Widewater resident Angela Morris has been selling art for three years, but creating it for much longer.

“I’ve been doing art since I was a little girl,” she says.

Morris enjoyed art in grade school and learned a lot in high school art class, but then she started working as a pilot. For the next 20 years, she didn’t make art.

“I put it away,” she says. “It wasn’t until I had a pretty big breakdown and my whole life changed” that she got back to it.

Her mother was the catalyst.

“She always said get into your artwork,” says Morris.

Her mother would put a colouring page or other medium in front of Morris and tell her to make something.

Art became an important part of Morris’ “journey through sobriety and recovery.”

Three years ago, Morris started selling her art at a market near her parents’ place. At that time, she was working a lot with sea glass picked up on beaches in Vancouver Island.

“Then I ran out of it,” she says.

Her dad came to the rescue and pointed out that various liquor bottles are shaped differently. A friend gave Morris a rock tumbler. She started tumbling glass.

“I love working with different materials,” says Morris.

These include painting sawblades, refurbishing items found in the dump, using pebbles to make scenes on canvas, painting windows, etc.

One refurbishing project was a smoker which she cleaned up and made into a planter.

“I really like doing murals,” she says.

In High Level, she painted the ceiling of a friend’s indoor golf company to look like the sky with birds flying overhead. In her backyard, she is painting a mural of the sky and water including birds and fish on her shed.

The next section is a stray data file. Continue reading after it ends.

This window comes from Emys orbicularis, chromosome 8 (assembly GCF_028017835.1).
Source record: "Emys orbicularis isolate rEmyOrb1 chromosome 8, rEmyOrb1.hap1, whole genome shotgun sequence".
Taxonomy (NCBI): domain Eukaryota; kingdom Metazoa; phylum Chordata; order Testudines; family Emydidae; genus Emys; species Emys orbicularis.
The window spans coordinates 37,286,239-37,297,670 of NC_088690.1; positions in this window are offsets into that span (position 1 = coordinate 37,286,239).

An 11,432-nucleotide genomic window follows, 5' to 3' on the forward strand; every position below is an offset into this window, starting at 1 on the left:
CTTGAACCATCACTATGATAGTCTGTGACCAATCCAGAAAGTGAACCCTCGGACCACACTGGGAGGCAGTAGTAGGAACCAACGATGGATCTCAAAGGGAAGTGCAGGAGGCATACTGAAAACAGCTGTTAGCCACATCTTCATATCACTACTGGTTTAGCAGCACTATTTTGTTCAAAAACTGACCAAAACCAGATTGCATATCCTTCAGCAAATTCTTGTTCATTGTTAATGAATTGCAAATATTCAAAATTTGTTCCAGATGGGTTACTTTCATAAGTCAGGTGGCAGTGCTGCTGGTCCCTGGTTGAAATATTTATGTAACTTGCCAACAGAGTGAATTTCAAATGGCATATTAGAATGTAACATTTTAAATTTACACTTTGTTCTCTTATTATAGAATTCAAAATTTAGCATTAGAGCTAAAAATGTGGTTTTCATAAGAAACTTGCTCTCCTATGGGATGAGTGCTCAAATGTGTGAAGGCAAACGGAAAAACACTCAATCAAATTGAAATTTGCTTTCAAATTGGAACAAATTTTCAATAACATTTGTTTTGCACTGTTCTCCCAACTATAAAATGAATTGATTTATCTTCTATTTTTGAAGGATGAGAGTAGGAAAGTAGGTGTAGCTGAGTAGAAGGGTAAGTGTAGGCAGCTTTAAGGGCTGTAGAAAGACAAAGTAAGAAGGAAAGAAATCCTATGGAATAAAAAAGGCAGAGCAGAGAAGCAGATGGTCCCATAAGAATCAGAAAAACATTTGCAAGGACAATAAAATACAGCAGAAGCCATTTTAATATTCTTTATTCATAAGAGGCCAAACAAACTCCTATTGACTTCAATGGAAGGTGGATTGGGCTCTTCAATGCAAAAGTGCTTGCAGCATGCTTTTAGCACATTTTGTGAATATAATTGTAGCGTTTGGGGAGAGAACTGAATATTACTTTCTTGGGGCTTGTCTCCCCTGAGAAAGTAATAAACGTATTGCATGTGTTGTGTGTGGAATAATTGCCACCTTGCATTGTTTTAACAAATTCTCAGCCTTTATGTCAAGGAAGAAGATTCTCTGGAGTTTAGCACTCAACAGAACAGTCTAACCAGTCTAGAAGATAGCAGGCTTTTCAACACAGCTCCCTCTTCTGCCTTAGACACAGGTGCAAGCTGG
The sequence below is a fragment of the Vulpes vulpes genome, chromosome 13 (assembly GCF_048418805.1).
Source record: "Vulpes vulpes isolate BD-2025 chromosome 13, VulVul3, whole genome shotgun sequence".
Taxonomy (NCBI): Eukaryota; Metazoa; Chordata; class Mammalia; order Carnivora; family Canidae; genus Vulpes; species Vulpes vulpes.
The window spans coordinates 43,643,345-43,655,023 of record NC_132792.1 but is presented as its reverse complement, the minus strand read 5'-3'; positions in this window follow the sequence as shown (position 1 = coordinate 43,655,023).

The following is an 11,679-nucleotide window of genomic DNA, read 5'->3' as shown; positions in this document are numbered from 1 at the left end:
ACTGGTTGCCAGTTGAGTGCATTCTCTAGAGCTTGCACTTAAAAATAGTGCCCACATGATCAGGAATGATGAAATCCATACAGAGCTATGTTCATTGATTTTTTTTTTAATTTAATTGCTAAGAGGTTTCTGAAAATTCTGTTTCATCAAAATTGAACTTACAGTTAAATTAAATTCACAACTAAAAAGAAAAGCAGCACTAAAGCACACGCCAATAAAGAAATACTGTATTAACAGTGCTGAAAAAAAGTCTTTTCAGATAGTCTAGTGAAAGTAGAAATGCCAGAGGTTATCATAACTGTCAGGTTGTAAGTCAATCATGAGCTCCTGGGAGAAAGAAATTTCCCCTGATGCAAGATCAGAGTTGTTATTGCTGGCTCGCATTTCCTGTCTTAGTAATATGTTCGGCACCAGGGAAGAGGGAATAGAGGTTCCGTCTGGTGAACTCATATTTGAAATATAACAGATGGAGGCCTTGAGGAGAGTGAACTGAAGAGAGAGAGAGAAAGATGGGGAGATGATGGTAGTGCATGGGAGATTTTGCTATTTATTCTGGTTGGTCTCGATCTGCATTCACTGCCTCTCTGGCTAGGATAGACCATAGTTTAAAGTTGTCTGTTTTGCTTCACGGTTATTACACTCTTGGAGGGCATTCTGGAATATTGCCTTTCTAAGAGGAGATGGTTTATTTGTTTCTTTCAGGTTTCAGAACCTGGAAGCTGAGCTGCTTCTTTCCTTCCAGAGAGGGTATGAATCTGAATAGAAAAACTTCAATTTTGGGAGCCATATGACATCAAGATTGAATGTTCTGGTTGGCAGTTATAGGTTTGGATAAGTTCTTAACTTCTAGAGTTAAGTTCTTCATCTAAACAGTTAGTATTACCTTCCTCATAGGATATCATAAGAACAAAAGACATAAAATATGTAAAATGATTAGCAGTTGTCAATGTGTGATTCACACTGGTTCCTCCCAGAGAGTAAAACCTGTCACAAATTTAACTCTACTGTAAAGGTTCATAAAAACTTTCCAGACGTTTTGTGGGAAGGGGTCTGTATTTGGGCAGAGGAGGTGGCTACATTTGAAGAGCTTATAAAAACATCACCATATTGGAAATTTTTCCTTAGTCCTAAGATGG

“I’m a detailed artist,” she says. “I don’t think there’s anything I can’t do. It challenges me.”

She likes using acrylic paint and pencil crayons.

In June, Morris’ art was up in The Fix in Slave Lake. She sells her art at the All Seasons Market in Slave Lake once in a while. She also goes to a market in Edmonton near Century Park.

Morris has a website where she blogs about her mental health journey. She also uses it for her art. It is wideopenspaces.ca.

In the future, she may also set up a small shop in front of her Widewater home. This would be on the honour system.

Sawblades are one of Angela Morris’ preferred types of canvas. It takes a lot of patience to get the paint to stick to the metal, she says.
Angela Morris likes to use found objects in her art. This one is made with pebbles.
Angela Morris with some of her art, including a mural on her shed which is still a work in progress.

by Pearl Lorentzen

This item copyrighted by   AlbertaChat.com / Lakeside Leaader   Slave Lake, Alberta

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